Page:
The Complete Home Buying Checklist

Buying your own home is an exciting adventure. It’s easy to rush into it, caught up in the emotions of it all. But you’ll be doing yourself a disservice if you don’t keep a clear head. Rushing into buying a property could also put you at risk for financial loss and disappointment.

Does that mean that buying a home should be stressful? No, it doesn’t have to be. It’s not nearly as complicated as you might imagine when you have the right advice. Simply follow the 10 steps on our complete home-buying checklist. Soon, you’ll be the proud owner of your own home. 

1. Determine What You Can Afford

The first step on your home-buying checklist is to determine what you can realistically afford. Unless you’re about to receive a dramatic pay raise, base your calculations on your current income and expenses.

Calculate what you spend on all of your living expenses per month, minus what you pay for your current rent. Determine which expenses you can reduce or eliminate. Unless it’s a cash sale, you’ll probably need a home loan. How much can you afford to spend on home loan repayments?

Check Your Credit Report

You can obtain your credit report from any licensed credit bureau. It will give you a good indication of what your affordability level is. All your credit accounts, loans, and other financial responsibilities will be listed there. The report will also show any legal steps taken against you for debt or filing for bankruptcy.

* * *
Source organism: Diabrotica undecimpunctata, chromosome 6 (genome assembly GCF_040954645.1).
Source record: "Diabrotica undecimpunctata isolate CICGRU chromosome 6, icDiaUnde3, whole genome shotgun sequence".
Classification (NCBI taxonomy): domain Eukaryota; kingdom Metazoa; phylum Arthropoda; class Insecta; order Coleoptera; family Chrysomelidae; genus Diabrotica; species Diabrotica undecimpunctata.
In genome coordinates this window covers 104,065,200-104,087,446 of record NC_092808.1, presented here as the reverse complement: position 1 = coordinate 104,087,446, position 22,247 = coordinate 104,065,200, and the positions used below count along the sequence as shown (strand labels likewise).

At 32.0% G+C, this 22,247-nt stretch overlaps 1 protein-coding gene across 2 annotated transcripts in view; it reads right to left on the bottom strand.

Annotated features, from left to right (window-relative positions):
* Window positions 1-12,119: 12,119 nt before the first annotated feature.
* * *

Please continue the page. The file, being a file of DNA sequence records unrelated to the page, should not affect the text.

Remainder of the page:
2. Get Pre-Approved

The next step on your home-buying checklist is to get pre-approved for a home loan, should you need one.

It’s always better to get a mortgage pre-approval before finding your dream home. This helps to speed things along when the seller sees that you are already approved by a major bank or lender, for a home loan or mortgage. 

3. Define Your Home-Buying Criteria

Everyone has unique home-buying criteria. What are yours? If you don’t yet know, this is the time to sit and think about it. Consider your lifestyle, family size, and upcoming plans, then make two lists: one for now, and one for the foreseeable future.

What Are Your ‘Must-Haves’?

Your must-haves are the features that you cannot do without. They are necessary for your continued way of life. Examples are the number of bedrooms your family size requires, the garage or parking space for all your vehicles, and the proximity to schools for your children.

You may have must-haves on your list that are wants and not needs. For example, a certain architectural style or waterfront view could be a ‘must-have’ for you. 

Consider Your Future Needs

The ‘future needs’ section of your home-buying checklist is a little different. This covers those features that, although not necessary right now, could become important down the line.

Perhaps you’re planning to start a family or grow it. When you do, you may decide to add some pets to your household. That will require extra bedrooms (or the space to build them) and roomy outdoor spaces. 

4. Hire A Real Estate Agent

Next up on the home-buying checklist is to hire a real estate buyer’s agent. They can be a great help when looking for a property. They understand the ebb and flow of the property market and its pricing. They will know how and where to start looking for a property that meets your needs. 

5. Go House Hunting

At last, it’s time to go house hunting. But before you do, there’s some more work to be done on your home-buying checklist. Make a shortlist of houses on the market that seem to meet your needs and set up appointments to view them. Properties for sale usually have an ‘open house’ set for a specific day. 

Attend Open Houses

Open houses are usually presided over by the homeowner’s agent, however, owners sometimes host them by themselves. Even when using an agent, property owners may choose to be present, too. This is a good thing, as it allows you to get answers to your questions directly from the source.